Throughout my almost thirty years as a law teacher, I offered courses in legislation. I have long considered that a fundamental course in legislation, especially its interpretation, is crucial to legal education. Not every dean, academic dean, or faculty member has agreed with me. But once again, I make my appeal for the inclusion of this kind of course in indispensable legal education. The “Catholic element” of my view is that the human law has to be founded on objective human intelligence comprehending the intelligible reality; moreover, this stated foundation reflects the principle that the law is a servant not the master of society and all its members. Thus, the words of laws—statutes—need to be clear about what is expected and what is not. After all, fair notice to all members of society about the scope and meaning of the law is vital. Hence, it is critical that lawyers have a fundamental grasp of the tools of statutory construction.
These tools begin with a careful evaluation of the plain meaning of the text; then they consider the intent (what were the legislators, or at least those responsible for bills and their committee consideration, thinking and generally discussing amongst themselves); closely related to intent but sufficiently distinct to merit a different discussion is the purpose or what are the purposes of the proposed legislation, i.e., what objective is the text designed to achieve. Once these issues are addressed, the lawyer must consider the coherence of this legislation with the other laws (e.g., the Constitution, related statutes, and pertinent regulations) that have a bearing on the subject matter of the legislation. There are other considerations as well, but these are the fundamental ones. For those who may be interested in what I consider to be these other issues, you may look at my article in Volume 68 of the Mississippi Law Journal beginning at page 225 (1998)—which develops two earlier essays I wrote that were published in Volume 16 of the Seton Hall Legislative Journal (1992).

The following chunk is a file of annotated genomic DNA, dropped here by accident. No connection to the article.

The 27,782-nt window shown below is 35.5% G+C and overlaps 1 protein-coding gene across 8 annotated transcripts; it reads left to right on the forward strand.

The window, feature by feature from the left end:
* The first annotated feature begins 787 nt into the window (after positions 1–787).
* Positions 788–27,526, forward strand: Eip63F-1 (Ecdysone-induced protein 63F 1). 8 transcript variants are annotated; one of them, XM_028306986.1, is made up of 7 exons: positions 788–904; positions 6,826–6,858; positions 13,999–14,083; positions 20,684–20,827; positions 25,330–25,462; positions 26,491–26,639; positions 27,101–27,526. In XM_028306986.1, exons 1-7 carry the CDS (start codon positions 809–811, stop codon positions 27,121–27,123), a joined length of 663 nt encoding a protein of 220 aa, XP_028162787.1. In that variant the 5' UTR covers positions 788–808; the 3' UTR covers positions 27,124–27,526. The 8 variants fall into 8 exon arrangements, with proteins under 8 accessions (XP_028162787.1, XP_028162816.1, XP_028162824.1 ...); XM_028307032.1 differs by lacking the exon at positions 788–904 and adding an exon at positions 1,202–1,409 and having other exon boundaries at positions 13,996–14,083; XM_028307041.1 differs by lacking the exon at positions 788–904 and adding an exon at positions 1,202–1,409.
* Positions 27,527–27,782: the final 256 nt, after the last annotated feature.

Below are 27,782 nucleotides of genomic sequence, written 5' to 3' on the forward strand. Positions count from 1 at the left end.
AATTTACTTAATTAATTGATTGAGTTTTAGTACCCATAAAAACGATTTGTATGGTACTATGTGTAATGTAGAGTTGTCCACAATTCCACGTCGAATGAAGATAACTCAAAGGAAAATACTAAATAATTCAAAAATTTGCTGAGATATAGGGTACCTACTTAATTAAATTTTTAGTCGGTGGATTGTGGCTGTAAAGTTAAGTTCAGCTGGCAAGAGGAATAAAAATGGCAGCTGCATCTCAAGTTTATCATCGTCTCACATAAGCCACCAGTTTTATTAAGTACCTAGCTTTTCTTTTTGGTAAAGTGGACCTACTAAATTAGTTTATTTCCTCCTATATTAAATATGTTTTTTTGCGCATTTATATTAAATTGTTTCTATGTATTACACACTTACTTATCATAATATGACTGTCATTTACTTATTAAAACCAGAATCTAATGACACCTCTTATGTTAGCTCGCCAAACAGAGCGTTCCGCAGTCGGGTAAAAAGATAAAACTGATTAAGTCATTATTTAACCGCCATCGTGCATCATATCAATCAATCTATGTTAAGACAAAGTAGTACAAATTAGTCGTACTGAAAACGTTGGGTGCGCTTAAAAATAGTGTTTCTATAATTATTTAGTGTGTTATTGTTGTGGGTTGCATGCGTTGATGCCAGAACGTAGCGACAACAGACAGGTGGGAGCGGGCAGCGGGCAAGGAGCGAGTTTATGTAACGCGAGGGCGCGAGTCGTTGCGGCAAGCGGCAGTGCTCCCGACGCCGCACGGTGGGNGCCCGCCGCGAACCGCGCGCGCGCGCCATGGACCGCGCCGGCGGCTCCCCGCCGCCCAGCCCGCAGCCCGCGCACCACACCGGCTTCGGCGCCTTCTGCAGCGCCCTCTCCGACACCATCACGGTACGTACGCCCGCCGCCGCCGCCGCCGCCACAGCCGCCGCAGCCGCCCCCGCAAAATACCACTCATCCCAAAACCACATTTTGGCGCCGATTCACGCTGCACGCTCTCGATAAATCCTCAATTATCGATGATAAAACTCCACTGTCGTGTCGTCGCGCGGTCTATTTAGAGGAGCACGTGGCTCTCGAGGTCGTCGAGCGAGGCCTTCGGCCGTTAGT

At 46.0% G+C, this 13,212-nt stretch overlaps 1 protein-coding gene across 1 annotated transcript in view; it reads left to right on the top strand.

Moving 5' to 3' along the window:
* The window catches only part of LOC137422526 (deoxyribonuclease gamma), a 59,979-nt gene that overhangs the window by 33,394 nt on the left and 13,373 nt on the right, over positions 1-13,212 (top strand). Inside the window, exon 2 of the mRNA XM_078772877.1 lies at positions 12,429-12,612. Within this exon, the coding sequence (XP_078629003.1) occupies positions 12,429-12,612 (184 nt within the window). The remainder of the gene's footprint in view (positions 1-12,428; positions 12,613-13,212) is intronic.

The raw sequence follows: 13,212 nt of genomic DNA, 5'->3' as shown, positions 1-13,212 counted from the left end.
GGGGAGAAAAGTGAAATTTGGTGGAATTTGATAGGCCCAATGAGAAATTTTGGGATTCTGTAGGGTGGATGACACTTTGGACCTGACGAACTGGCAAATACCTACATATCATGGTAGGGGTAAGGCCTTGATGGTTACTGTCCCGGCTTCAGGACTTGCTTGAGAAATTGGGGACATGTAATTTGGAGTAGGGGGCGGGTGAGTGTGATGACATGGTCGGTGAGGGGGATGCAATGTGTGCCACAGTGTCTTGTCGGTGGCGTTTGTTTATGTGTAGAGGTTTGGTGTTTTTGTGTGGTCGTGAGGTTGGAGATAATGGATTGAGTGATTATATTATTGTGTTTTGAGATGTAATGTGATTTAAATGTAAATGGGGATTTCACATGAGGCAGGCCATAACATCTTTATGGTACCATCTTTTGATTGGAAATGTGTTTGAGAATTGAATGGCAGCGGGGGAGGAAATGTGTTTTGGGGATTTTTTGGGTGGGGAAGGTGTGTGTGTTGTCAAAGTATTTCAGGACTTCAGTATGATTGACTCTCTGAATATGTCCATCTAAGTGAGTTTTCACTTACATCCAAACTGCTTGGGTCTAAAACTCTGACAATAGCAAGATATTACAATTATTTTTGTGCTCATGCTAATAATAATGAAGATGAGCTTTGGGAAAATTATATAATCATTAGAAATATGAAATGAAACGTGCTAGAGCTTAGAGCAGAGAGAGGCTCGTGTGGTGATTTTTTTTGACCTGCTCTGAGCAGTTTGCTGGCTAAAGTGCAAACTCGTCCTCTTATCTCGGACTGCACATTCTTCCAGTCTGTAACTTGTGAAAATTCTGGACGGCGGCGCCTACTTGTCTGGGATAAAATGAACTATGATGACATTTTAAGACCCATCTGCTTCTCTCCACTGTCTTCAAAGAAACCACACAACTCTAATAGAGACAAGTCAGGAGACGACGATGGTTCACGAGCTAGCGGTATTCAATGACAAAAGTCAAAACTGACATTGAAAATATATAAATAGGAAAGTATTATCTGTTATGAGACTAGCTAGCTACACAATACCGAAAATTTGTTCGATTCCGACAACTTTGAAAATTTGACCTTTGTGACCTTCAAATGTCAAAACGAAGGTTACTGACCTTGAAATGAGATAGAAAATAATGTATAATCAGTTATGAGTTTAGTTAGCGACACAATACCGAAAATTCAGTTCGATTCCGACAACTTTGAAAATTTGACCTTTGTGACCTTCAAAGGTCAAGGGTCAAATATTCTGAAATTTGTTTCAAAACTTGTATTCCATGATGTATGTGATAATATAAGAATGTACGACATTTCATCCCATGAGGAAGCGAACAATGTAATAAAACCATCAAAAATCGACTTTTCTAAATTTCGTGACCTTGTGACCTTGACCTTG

I believe that one of the continuing difficulties that this law will face stems from the conflict, internal and external, with the laws dealing with patient care and health. While this is not the only one, I suggest that the meaning of Section 1555 dealing with the freedom not to participate in federal health insurance programs will be another source of legal disputes. If my prediction proves to be an accurate one, the occurrence of these disputes may well be a source of how to teach legislation and its interpretation in the future. In the meantime, the interpretative exercises of the Patient Protection and Affordable Care Act will likely continue.